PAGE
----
Sunday, December 21, 2014

MORE THAN ENTERTAINMENT?

Who will agree with me?  Writers write to improve, to help, to add sunshine in a cloudy world, to open new ideas for their readers.

And to entertain. But, for me, that's secondary. In fiction, to entertain by titillating sexually, describing violence in detail, or to horrify, are way out of the picture in importance. There is already too much of that in real life. Why should we add to it or affirm it? Then, as someone who might be identified as an unrealistic dreamer, a prude, Pollyanna, (or a devout Christian, which is definitely true) what good things would I like to see in a book?

For a non-fiction writer, the answer can be easy. Non-fiction usually offers what I call the "ER benefit."  That's pronounced "UR" and the book may promise to help a reader be prettier, stronger, wiser, wealthier, smarter . . . you get the idea. ER books sell.

But, what about fiction? In this day of click-zip entertainment only a finger poke away, what do we offer? I think it should be more than entertainment or even simply a mysterious puzzle to solve, (though exercising our mind can be seen as positive). I prefer reading fiction novels that offer some type of benefit in addition to entertainment. It can be a broader understanding or insight into the human condition and some problem it presents. For example, how about a character with a problem people we know in real life (even ourselves) may have, who works his or her way out of that problem, overcoming mountainous obstacles along the way.. (Ah, a new light on what's troubling me.)

So, you can see that writing toward positive solutions, using creative ideas, thinking, thinking, thinking through darkness to sunlight has another benefit. It helps the writer. There are world problems we can't solve personally. There will be problems in our own lives. But . . . why not try to understand, think through, and then work out solutions to  a problem or problems in writing, though this will be for fiction people?  I have done it, and, at one point, words I had given to one of my characters several years earlier helped me see through a dark time.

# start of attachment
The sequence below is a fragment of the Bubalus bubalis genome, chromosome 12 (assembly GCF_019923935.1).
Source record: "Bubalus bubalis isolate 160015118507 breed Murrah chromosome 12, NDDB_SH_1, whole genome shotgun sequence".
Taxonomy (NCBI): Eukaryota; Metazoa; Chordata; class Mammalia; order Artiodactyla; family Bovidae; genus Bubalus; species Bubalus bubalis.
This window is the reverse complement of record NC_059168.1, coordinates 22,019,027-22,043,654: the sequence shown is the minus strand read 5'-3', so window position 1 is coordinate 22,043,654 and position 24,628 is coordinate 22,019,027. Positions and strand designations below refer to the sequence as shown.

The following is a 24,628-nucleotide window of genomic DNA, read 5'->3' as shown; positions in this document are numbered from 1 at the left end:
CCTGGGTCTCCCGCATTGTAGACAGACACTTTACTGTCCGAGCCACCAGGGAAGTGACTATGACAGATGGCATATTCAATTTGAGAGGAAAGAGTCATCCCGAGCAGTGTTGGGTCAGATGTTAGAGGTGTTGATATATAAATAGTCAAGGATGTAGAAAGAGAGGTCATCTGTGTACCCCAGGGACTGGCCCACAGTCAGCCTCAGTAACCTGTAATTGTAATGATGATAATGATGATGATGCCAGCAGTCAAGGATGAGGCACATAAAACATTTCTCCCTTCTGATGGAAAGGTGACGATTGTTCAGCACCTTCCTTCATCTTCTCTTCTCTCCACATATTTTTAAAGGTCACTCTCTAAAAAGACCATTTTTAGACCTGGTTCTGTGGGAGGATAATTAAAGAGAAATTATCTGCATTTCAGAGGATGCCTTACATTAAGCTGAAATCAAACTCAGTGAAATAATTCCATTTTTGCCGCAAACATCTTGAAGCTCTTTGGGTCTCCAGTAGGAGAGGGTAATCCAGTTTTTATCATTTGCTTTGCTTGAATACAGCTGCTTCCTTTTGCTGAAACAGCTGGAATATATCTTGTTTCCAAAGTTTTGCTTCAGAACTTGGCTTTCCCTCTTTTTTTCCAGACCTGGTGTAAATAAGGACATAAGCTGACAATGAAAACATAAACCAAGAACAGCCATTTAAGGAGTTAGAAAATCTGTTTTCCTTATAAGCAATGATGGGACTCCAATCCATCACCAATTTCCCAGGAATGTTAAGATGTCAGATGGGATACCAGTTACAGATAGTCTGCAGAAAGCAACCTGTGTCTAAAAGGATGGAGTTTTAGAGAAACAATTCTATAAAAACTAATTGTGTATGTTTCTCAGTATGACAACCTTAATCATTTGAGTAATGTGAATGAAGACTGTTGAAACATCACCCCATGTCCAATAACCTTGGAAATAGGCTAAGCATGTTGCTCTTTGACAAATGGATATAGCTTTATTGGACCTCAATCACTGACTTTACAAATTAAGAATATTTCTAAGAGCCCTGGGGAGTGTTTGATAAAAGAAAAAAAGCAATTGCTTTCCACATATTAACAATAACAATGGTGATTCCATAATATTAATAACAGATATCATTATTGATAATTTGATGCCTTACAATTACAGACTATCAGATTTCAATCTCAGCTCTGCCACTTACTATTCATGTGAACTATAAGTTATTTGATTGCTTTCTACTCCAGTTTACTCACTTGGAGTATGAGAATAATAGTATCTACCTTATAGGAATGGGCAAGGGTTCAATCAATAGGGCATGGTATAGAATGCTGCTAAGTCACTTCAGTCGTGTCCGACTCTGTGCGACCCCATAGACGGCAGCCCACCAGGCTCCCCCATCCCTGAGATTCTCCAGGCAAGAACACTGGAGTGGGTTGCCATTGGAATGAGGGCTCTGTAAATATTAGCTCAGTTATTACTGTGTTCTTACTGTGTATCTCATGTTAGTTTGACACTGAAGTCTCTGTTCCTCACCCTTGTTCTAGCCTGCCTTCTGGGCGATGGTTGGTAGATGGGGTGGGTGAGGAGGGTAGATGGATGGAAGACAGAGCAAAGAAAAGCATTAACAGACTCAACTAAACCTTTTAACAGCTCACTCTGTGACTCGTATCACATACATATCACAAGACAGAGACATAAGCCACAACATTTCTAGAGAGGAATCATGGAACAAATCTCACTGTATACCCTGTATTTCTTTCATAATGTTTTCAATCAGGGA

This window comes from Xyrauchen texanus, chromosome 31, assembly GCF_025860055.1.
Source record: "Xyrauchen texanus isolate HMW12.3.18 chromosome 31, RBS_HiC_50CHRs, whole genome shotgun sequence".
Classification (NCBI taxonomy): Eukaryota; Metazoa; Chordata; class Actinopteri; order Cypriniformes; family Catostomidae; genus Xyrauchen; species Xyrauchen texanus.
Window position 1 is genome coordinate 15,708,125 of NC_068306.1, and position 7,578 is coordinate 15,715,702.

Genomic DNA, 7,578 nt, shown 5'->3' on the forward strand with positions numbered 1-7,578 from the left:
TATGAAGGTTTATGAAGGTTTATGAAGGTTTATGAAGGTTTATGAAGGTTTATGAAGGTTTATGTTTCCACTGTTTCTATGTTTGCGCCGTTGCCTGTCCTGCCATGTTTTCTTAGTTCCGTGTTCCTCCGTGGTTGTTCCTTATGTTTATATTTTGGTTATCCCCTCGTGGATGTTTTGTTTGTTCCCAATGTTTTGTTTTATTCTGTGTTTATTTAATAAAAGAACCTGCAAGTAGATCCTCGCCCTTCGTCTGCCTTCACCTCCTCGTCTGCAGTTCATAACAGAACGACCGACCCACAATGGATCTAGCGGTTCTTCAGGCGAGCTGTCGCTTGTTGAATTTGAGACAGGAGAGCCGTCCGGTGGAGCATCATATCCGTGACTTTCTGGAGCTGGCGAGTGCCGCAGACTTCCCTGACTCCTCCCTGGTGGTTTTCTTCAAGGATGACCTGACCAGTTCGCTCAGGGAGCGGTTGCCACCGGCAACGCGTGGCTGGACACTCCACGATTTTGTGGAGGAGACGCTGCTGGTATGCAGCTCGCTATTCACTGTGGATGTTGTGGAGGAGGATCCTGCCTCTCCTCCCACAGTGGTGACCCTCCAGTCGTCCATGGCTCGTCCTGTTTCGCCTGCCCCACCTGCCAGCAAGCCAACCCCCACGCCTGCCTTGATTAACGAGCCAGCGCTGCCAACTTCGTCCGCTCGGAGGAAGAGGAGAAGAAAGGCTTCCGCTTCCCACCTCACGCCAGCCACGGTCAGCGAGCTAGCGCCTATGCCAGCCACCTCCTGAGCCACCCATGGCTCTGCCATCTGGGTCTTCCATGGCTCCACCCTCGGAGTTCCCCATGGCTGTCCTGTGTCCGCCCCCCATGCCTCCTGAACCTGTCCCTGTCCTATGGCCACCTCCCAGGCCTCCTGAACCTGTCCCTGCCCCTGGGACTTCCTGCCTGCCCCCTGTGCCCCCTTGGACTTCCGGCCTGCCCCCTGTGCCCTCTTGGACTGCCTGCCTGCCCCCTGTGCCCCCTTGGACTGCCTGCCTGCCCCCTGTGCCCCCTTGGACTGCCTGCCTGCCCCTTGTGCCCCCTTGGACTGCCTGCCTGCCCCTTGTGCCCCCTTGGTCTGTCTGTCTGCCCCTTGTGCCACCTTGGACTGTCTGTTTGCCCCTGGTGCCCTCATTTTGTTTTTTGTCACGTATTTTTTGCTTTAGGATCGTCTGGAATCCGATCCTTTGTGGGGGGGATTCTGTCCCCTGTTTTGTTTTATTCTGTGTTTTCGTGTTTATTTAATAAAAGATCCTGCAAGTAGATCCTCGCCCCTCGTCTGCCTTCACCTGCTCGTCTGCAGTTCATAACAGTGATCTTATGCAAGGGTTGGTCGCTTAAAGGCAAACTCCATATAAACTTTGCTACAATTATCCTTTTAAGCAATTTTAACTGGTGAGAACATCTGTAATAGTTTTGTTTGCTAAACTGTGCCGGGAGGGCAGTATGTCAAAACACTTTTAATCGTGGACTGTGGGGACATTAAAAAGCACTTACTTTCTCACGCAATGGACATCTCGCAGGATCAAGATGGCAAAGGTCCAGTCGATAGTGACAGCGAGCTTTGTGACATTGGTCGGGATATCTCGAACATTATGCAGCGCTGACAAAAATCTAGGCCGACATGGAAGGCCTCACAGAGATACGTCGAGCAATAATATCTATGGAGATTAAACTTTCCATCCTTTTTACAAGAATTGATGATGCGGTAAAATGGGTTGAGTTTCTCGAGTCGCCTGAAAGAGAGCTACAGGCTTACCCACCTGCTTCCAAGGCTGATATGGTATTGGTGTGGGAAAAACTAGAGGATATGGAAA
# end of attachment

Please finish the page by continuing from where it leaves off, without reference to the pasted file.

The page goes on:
We do write about some aspect of the human condition. Writers, after all, live in the same world their readers do, and are often even more sensitive to what's going on in that world, and can be more thoughtful about "a way out" than others. Our writing is based on ideas and insight. That's a huge plus when we think up some awful problem--or problems--for our characters, then work out solutions inside our heads and write them down, creating an exciting story along the way.

What do you think?  My writing path works for me. What about you?  Entertainment, plus--what?

I wish you happy, happy holiday memories and celebrations during this month.

Radine 

2 comments:

Sharon Arthur Moore said...

Yep, insights into something (relationships, historical facts, recipes!) enrich a novel. We do have a responsibility to take our readers to a new place. Nice post.

Marilyn Meredith a.k.a. F. M. Meredith said...

Radine, I agree, we can entertain without the shock value. Miss you, dear friend.